Thursday, March 29, 2012
I first discovered the work of W.A. Mathieu over 15 years ago, when I came across an audio version of The Listening Book at a local library. Mathieu is an American pianist and musical scholar, trained in jazz, classical, Indian and African music. He also has the gift of explaining deep musical concepts in a way that anyone can understand; his mission is to show that music is an essential part of life itself. Those two cassettes I got at the library that day were life changing because they made tangible what I had always felt but never could quite express: that music is everywhere, in everything. The more you get that, the deeper your personal connection to music can be; this can lead to creative and even spiritual awakening. And yet it's as easy as walking down the street.
Wednesday, March 28, 2012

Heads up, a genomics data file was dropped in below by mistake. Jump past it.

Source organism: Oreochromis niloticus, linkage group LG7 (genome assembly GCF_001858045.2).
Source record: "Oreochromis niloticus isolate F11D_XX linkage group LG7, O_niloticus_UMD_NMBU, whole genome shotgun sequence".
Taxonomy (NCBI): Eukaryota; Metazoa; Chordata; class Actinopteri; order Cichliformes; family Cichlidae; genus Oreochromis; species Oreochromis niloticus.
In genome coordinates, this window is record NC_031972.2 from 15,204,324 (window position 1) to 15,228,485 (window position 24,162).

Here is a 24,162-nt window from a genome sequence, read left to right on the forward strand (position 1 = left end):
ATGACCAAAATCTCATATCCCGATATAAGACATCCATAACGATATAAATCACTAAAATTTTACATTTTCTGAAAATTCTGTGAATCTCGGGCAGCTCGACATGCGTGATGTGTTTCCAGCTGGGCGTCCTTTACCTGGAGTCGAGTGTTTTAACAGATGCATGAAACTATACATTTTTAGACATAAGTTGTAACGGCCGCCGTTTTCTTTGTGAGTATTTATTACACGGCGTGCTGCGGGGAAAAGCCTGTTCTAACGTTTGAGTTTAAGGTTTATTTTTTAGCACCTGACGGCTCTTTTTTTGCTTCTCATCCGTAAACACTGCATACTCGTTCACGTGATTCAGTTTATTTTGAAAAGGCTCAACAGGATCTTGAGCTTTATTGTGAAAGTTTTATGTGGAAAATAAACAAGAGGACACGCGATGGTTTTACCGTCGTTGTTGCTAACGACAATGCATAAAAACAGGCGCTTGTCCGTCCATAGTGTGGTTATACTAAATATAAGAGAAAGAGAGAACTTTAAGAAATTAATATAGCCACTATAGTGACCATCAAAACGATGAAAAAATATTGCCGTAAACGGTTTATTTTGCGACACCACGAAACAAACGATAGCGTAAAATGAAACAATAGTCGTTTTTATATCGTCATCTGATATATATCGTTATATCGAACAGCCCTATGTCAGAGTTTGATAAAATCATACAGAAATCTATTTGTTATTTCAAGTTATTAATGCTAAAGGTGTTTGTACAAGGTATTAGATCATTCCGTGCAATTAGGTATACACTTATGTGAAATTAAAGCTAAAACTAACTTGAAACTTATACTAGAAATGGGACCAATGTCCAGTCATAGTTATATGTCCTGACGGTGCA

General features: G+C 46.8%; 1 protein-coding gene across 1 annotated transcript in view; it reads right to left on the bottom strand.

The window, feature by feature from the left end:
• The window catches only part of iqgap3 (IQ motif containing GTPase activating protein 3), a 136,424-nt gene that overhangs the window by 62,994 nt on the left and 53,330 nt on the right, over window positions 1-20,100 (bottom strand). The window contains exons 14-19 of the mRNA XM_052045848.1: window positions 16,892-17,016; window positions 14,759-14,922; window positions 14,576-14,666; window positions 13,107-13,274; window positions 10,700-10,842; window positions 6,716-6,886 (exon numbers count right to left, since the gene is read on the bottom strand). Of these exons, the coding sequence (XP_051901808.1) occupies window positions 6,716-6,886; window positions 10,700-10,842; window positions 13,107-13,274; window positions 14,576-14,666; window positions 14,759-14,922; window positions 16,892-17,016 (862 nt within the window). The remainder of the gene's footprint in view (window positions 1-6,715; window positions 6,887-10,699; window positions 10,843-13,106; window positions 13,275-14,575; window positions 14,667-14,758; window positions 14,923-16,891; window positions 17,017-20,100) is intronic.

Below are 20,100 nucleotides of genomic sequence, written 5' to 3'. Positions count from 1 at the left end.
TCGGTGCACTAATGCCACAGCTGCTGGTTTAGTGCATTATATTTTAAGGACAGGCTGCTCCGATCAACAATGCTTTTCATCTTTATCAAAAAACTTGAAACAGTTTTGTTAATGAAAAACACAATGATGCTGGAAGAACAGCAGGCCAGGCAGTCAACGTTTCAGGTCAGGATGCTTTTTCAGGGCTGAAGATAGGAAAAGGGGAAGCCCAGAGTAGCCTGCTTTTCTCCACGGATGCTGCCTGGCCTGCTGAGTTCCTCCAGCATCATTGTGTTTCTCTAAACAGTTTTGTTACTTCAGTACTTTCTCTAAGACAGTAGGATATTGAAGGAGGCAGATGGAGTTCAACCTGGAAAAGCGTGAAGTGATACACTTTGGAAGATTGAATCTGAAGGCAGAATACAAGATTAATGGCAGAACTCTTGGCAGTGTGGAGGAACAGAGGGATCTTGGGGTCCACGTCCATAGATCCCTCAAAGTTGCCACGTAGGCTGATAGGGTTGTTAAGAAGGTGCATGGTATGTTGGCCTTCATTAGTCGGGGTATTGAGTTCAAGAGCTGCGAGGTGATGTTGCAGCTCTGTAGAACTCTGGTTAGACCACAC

If you are studying music, sooner or later you arrive at the question of what "in tune" really means and how it is determined. Especially if you play a fretted instrument like guitar, you start thinking about the notes between the frets, the bent notes, and you wonder, where are they in our musical system? The answer is nowhere. Suddenly a rabbit hole opens up and you are dropped into a new universe of musical concepts. Things you thought you understood, like, you know, notes and chords, are suddenly revealed as incredibly deep subjects. You are obliged to look deeper into the meaning of intervals, overtones and harmonics, and discover their relationship to the history of tuning. You discover Pythagorean tuning, just intonation, mean-tone temperament, microtonalism, the harmonic series, resonance and more. You start listening to sitar music. You finally come to realize what you've known intuitively all along; our whole modern system of equal temperament is wholly inadequate to really describe music. How could this have happened??